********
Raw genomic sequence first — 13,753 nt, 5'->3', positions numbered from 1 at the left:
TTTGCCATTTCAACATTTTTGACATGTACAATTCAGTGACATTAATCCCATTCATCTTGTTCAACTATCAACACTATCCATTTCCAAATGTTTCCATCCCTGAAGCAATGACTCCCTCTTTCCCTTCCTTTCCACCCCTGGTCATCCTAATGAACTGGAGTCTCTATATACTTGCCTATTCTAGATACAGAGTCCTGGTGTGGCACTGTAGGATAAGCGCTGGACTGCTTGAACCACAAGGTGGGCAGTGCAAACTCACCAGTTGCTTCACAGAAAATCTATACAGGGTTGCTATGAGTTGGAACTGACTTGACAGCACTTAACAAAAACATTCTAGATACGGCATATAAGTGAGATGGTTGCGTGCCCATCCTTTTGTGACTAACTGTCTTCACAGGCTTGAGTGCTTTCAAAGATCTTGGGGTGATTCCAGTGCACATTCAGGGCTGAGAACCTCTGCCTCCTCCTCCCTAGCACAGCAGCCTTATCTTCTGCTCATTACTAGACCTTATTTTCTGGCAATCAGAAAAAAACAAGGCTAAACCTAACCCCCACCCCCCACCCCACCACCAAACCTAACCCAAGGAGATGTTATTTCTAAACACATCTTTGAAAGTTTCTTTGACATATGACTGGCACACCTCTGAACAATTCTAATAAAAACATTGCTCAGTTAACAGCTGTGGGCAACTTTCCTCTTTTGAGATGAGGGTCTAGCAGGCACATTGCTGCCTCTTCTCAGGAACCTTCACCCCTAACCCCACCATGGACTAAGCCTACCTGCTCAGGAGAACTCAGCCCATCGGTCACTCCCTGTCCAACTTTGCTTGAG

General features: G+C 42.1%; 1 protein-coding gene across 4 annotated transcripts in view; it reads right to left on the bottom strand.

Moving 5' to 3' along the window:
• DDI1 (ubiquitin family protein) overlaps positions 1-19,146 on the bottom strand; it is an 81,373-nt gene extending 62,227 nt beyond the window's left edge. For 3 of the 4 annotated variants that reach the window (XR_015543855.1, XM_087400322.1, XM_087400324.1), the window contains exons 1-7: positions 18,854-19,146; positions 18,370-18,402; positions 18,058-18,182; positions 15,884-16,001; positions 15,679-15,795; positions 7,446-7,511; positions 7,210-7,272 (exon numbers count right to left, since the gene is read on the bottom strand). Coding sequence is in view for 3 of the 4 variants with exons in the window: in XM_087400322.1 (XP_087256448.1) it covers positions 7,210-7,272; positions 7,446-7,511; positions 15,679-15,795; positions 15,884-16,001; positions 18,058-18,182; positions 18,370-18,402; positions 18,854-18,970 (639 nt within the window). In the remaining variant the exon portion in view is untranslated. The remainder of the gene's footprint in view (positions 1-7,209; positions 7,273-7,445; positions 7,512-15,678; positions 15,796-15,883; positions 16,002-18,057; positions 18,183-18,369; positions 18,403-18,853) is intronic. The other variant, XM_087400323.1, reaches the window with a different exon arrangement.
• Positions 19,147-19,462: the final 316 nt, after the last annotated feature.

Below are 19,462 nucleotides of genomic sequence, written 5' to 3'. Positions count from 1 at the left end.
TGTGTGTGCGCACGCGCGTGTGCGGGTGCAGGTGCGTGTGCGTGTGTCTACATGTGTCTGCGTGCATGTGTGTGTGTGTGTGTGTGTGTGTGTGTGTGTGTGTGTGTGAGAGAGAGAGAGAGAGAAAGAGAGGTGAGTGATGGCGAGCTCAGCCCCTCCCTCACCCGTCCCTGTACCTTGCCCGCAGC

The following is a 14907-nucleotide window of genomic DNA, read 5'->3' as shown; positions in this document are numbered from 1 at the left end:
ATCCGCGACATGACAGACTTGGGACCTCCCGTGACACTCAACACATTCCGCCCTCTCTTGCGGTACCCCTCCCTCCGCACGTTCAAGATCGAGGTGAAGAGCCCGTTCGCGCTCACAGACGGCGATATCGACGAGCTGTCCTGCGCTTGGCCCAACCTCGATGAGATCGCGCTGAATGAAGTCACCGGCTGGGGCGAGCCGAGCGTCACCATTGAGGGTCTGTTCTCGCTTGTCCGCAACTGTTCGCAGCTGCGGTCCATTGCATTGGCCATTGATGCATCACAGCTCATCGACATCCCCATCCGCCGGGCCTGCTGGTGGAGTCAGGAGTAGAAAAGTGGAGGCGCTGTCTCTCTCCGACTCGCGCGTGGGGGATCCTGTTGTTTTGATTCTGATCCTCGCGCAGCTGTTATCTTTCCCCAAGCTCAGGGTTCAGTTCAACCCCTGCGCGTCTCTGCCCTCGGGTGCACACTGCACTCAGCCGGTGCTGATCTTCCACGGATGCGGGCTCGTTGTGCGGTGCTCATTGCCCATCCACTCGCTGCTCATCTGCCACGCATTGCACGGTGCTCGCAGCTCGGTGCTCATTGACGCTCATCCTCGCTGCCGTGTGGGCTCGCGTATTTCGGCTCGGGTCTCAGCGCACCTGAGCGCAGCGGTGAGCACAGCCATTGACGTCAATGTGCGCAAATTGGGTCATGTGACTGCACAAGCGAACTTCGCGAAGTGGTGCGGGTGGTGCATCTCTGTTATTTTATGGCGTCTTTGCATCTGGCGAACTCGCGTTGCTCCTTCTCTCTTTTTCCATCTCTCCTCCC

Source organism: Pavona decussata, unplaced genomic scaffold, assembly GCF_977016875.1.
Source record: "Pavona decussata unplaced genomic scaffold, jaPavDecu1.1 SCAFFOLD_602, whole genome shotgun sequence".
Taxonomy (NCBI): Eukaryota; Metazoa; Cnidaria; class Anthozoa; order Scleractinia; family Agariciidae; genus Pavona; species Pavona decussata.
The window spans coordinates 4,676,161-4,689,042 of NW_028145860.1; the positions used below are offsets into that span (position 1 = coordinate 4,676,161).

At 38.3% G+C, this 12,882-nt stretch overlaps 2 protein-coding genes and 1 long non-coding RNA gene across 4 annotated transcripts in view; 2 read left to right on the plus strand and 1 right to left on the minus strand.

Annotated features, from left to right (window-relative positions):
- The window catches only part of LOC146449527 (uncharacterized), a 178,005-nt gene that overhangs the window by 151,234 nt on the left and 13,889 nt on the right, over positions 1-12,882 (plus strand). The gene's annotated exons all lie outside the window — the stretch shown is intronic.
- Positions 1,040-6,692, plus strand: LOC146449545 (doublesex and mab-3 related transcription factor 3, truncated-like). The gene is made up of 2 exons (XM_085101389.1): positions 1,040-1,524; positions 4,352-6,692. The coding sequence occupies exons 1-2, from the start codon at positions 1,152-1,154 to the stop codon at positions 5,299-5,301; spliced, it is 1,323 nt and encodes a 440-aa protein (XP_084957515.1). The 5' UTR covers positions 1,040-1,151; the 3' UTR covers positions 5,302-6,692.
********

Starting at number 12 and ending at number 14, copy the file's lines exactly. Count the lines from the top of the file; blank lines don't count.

Source record: "Pavona decussata unplaced genomic scaffold, jaPavDecu1.1 SCAFFOLD_602, whole genome shotgun sequence".
Taxonomy (NCBI): Eukaryota; Metazoa; Cnidaria; class Anthozoa; order Scleractinia; family Agariciidae; genus Pavona; species Pavona decussata.
The window spans coordinates 4,676,161-4,689,042 of NW_028145860.1; the positions used below are offsets into that span (position 1 = coordinate 4,676,161).